The Mets experienced some of that old Yankee Stadium magic first hand during Game Two of the Subway Series, played on this date a dozen years ago. In the top of the first inning, Mike Piazza stepped up to the plate against Roger Clemens for the first time since the right-hander fired a 92-mile per hour warning shot into the catcher's brow during a midseason contest between the crosstown rivals.
On the 1-1 pitch, Piazza shattered his bat on the Rocket's heater, sending the ball into foul territory and the barrel toward the pitcher's mound. Clemens, of course, picked it up and flung it at Mets' star player, later saying he thought it was the ball. While that may seem like an ex post facto rationalization of a borderline psychotic act, perhaps there is more to Clemens's claim than meets the eye. For instance, it was a well-known fact, or at least one that was repeatedly mentioned by broadcasters calling postseason games at old Yankee Stadium, that the ballpark was haunted by the spirits of Bronx Bombers past. Certainly it's possible that one of the more playful poltergeists--the non-corporeal of Moose Skowron, maybe?--temporarily transmogrified Piazza's broken bat into the ball while simultaneously infiltrating Clemens's mind and convincing the pitcher that he could record an out by pegging the batter even though that hadn't been an official rule since 1845.
Or perhaps Roger Clemens was just a mendacious meatus with an already large competitive streak that had grown to outsized proportions thanks to years of taking performance-enhancing drugs under the auspices of a franchise that values winning above all else. It's really six versus half a dozen.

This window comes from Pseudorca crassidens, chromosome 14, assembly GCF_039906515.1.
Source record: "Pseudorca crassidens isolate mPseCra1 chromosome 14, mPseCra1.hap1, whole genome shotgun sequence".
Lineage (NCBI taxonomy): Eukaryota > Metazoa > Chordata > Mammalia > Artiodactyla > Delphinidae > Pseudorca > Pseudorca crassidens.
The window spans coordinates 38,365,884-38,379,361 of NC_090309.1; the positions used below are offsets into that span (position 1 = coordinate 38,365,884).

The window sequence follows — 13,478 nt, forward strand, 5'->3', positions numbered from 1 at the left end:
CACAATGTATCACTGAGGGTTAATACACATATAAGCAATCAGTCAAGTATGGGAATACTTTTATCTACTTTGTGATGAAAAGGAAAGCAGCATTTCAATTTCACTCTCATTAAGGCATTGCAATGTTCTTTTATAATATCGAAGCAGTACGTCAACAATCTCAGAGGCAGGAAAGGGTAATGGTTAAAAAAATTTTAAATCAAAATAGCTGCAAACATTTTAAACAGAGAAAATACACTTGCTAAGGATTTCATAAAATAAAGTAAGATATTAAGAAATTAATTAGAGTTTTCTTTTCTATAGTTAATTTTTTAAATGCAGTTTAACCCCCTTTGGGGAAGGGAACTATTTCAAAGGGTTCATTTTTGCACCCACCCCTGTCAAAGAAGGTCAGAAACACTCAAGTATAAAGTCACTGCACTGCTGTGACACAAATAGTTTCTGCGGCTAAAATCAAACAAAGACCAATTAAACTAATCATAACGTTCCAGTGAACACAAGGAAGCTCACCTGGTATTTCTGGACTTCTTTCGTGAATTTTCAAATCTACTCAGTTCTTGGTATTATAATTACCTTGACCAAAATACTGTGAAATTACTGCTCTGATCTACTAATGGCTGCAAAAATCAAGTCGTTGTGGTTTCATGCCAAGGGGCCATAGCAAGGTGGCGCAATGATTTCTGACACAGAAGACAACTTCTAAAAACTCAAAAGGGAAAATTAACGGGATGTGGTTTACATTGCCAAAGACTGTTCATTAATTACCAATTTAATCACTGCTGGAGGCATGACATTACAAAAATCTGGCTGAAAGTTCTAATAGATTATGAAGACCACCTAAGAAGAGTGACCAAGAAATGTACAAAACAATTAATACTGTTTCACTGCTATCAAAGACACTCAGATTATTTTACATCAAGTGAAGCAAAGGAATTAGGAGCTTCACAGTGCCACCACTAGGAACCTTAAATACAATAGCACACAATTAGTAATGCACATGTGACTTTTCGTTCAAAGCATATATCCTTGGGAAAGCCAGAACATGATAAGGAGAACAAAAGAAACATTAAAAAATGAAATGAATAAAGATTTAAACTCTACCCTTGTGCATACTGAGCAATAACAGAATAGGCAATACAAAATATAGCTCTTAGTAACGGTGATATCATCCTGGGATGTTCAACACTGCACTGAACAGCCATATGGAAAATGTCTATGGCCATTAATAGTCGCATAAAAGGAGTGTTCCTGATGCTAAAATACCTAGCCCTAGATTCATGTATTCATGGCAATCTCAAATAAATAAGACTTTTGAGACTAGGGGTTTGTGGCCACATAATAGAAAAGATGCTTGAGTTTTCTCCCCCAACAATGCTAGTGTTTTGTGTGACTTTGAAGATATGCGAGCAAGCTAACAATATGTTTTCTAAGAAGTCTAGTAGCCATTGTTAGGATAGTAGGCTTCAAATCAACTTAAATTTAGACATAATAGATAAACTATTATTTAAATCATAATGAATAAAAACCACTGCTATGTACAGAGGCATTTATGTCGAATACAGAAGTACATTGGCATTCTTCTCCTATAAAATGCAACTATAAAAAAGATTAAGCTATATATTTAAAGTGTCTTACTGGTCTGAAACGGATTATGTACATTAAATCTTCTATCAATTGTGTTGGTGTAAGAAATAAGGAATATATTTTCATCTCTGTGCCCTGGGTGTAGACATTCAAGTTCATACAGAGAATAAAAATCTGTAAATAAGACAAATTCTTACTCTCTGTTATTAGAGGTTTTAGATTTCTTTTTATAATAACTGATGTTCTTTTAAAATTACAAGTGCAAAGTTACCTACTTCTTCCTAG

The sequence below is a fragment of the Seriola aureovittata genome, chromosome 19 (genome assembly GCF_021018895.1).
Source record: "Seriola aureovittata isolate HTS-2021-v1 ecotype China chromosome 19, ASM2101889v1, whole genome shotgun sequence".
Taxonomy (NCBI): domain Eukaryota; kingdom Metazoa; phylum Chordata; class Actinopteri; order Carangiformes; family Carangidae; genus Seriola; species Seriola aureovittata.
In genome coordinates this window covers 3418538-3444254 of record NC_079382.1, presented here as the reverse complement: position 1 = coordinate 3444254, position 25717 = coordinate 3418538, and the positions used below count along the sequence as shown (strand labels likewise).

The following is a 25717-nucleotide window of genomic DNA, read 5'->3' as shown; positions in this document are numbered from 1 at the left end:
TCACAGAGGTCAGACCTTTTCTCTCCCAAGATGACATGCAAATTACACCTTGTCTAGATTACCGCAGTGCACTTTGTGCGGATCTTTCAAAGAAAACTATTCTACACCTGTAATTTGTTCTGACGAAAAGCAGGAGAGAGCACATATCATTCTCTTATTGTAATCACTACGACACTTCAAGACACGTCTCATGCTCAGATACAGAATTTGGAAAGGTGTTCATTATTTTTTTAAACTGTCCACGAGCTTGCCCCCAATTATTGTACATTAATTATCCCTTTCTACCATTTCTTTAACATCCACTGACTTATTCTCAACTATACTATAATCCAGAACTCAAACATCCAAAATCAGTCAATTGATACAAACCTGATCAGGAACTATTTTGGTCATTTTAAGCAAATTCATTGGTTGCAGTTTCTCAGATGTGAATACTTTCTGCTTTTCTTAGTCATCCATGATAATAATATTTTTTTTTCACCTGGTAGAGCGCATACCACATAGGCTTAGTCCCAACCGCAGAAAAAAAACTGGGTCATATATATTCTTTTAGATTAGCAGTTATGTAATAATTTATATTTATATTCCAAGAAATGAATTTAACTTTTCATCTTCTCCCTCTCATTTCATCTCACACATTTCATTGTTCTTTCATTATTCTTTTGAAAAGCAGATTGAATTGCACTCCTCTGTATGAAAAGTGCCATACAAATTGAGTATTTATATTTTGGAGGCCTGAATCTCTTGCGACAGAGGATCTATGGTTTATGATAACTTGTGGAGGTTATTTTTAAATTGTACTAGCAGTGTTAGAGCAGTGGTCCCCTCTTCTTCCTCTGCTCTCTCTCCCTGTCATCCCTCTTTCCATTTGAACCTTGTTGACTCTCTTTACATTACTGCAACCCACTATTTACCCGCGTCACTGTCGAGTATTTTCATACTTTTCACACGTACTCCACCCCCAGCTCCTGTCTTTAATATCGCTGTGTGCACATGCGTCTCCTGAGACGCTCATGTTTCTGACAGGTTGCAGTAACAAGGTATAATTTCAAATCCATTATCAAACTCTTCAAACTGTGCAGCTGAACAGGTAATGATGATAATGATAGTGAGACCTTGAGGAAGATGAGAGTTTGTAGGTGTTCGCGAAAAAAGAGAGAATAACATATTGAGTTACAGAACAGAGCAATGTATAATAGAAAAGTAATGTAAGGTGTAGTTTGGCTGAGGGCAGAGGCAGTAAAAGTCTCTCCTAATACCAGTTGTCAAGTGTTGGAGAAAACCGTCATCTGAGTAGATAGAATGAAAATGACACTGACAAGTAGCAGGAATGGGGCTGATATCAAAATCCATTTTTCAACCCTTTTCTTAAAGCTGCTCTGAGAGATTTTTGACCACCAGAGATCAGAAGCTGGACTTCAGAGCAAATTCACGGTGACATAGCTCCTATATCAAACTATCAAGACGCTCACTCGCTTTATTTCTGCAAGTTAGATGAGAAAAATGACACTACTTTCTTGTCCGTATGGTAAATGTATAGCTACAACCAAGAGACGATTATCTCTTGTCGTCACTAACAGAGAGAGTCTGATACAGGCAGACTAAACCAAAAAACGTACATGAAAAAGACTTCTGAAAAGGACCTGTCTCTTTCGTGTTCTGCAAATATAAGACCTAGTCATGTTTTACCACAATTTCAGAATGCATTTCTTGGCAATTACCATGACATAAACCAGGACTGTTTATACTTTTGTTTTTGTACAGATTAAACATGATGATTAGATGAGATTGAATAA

Darren O'Day turns 30 today. The Mets selected the submariner in the 2008 Rule 5 draft and broke camp with the big league club the following year, though he was lost to waivers just two weeks later. Good thing the Mets haven't needed an effective, pre-arbitration eligible reliever in the last few seasons, otherwise dropping O'Day from the roster would have pretty been foolish.
Game of Note
Here's a happy story involving a Met catcher and the World Series. On this date in 1986, Gary Carter smacked a pair of homers over the Green Monster to help New York knot the Fall Classic at two games a piece. The Kid's jacks made a winner of Ron Darling, who, like everyone in Massachusetts, grew up just outside of Boston.
Amazin'-ly Tenuous Connection
New York's Metropolitan Opera House opened on this date in 1883 with a performance of Faust by composer Charles Gounod. The plot of Faust, which revolves around an old man willing to make a deal with the devil to delay his inevitable demise, should be familiar to Mets fans 130 later. Especially those who have been following the team's ownership soap opera closely.